Instead of being designed for average-to-high-handicap players, PING S56 irons are meant for golfers who have single-digit or (at the most) low-teen handicaps. As such, they take a different approach than almost all other PING irons.
PING built its reputation by making golf clubs that help people play better. But these irons are “players clubs,” and they represent a departure from the company’s orientation toward game-improvement irons. Is your game ready for them?
Here’s our review of the PING S56 irons. Hopefully, it will help you decide whether you want to take a look.
Here’s what PING itself has to say about them: “The steel body design with variable tungsten toe weighting positions the CG [center of gravity] for higher launching long irons and more controlled, penetrating trajectories in the short irons. [Their] patent-pending Stabilizing Bar™ Technology varies in width throughout the set to optimize each iron’s CG location.”
Now, here’s a “translation” of what that says ….
The back cavity’s stabilizer bars vary in width throughout the set in order to provide optimal launch conditions. They’re narrow in the long irons to help promote higher shots, but they’re wider in the short irons to help produce lower, more penetrating shots with more distance control and accuracy. The positions of the clubs’ tungsten toe weights vary too, in order to enhance the effect even more. PING’s intention here is to give each individual iron the optimal center of gravity for the type of shot it’s meant to produce.
These irons aren’t designed to be forgiving. They’re players clubs, designed to appeal to accomplished golfers who want accuracy, control and workability above all else. These golfers like a little forgiveness, but what they really want are irons that give them consistent distances, let them shape their shots, and let them hit the greens with a high degree of accuracy. So, unlike game-improvement irons, the heads are small and have just a touch of perimeter weighting. The offset is also minimal. A weight cartridge positioned directly behind the face is there to dampen harsh vibrations, but it also lets PING change each club’s swingweight to meet the player’s individual needs and preferences.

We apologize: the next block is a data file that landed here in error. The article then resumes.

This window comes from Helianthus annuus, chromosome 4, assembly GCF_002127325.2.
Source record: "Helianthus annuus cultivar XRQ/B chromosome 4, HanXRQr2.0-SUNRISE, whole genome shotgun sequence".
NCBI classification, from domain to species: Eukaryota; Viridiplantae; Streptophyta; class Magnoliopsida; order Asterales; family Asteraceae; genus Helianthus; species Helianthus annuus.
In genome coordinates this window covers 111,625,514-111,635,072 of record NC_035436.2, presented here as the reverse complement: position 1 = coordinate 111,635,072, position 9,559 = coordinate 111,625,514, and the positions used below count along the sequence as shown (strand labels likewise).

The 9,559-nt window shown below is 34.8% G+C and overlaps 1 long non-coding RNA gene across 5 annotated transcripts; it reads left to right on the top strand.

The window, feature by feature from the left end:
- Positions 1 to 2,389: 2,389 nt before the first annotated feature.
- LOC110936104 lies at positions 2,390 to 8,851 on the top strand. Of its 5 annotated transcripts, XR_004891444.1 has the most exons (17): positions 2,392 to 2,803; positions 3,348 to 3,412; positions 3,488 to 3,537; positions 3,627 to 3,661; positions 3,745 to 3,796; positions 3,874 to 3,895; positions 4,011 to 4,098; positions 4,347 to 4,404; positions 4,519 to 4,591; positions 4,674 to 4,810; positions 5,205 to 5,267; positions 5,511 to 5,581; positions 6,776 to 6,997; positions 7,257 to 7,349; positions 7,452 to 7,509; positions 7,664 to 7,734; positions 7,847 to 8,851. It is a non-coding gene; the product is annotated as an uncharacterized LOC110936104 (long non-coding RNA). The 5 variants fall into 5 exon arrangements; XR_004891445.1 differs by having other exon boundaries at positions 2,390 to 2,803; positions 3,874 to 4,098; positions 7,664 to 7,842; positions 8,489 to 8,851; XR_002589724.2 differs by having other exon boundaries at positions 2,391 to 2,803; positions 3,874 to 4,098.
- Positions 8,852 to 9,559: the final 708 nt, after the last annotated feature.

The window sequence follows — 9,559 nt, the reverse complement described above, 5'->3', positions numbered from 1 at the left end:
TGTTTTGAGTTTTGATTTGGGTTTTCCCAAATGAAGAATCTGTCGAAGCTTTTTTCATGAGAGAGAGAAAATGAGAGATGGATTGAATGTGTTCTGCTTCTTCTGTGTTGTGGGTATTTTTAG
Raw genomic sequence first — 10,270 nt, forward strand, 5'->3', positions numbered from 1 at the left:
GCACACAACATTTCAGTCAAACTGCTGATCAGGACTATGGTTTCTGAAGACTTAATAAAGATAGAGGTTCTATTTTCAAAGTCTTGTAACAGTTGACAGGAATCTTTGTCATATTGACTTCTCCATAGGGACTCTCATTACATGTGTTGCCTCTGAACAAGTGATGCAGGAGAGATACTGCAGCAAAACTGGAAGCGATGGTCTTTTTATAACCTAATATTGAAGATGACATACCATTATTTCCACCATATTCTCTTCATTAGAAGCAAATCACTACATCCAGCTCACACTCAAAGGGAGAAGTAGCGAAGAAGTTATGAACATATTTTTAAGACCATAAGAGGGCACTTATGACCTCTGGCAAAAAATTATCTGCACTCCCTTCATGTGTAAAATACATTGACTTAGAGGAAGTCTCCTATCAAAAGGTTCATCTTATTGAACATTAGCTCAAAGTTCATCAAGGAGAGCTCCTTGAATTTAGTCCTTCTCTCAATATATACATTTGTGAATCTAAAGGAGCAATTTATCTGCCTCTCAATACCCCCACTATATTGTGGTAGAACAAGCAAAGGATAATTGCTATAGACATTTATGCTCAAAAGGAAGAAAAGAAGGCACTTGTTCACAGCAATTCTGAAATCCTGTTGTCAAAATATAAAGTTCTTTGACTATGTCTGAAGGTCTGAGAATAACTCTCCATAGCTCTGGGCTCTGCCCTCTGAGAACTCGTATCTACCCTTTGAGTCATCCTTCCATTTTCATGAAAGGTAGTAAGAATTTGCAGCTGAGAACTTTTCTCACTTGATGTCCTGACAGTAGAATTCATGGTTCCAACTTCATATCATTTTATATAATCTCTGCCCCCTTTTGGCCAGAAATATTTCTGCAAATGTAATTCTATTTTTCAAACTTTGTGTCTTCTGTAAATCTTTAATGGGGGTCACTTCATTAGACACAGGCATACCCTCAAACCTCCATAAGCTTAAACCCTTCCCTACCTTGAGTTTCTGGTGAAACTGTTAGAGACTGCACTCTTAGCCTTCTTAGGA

There must be something to the design of PING S56 irons, because Louis Oosthuizen used them to win the 2010 British Open. And even though the clubs are a couple of years old now, they’re still in his bag.
That’s the kind of longevity I like to see in a set of irons. So, I decided to check out the PING S56 irons for myself, and then share what I learned with our readers.
First, these are cast, cavity-back clubs (although the cavity is fairly shallow). The debate about which type of iron is better – cast or forged, cavity-back or blade – has been going on for a very long time. To a large degree, the answer depends on your skill level.
Forged clubs are more expensive and less forgiving than cast, but they give you the best feel and control so they’re preferred by better players. Cast clubs are less costly, more forgiving and more durable (as a general rule) than forged. Typically, they’re intended to be used by golfers of any skill level, but especially mid- to high-handicappers. Likewise, cavity-back clubs are designed to provide more forgiveness and higher trajectories than muscle-back or blade-style irons. As a result, skilled golfers tend to gravitate toward blades and muscle-backs, while less accomplished players almost always buy cavity-backs.
The PING S56 irons are cast cavity-backs, but their design comes close to bridging the gap between forged and cast. They don’t have quite the buttery feel of forged, but they’re some of the nicest-feeling cast clubs I’ve ever played. When you make solid contact the feel resembles that of forged clubs, but they give you the feedback of cast clubs on off-center hits. And the shallowness of the cavity makes them resemble blades at address.
If you’re enough of a player to handle them, PING S56 irons can also give you some terrific performance. Ah ... but there’s the rub. The heads are compact (so is the sweet spot) and you don’t get the same level of forgiveness as you would with a maximum game-improvement iron. In short, PING S56 irons can be somewhat difficult to hit well – at least at my skill level (10.1 handicap index). Unfortunately, I saw a fair number of “topped” shots during my test rounds.
I was, however, able to draw or fade the ball at will when I struck the ball solidly. And when my swing came through for me, the accuracy of these clubs was superb. Distance control was also good, although I don’t think the PING S56 irons gave me any more distance than my current set.
The Bottom Line: All in all, I came away impressed by the PING S56 irons. They can be real weapons if you have the skillset to handle them. Try before you buy, because they’re clearly aimed at better players.
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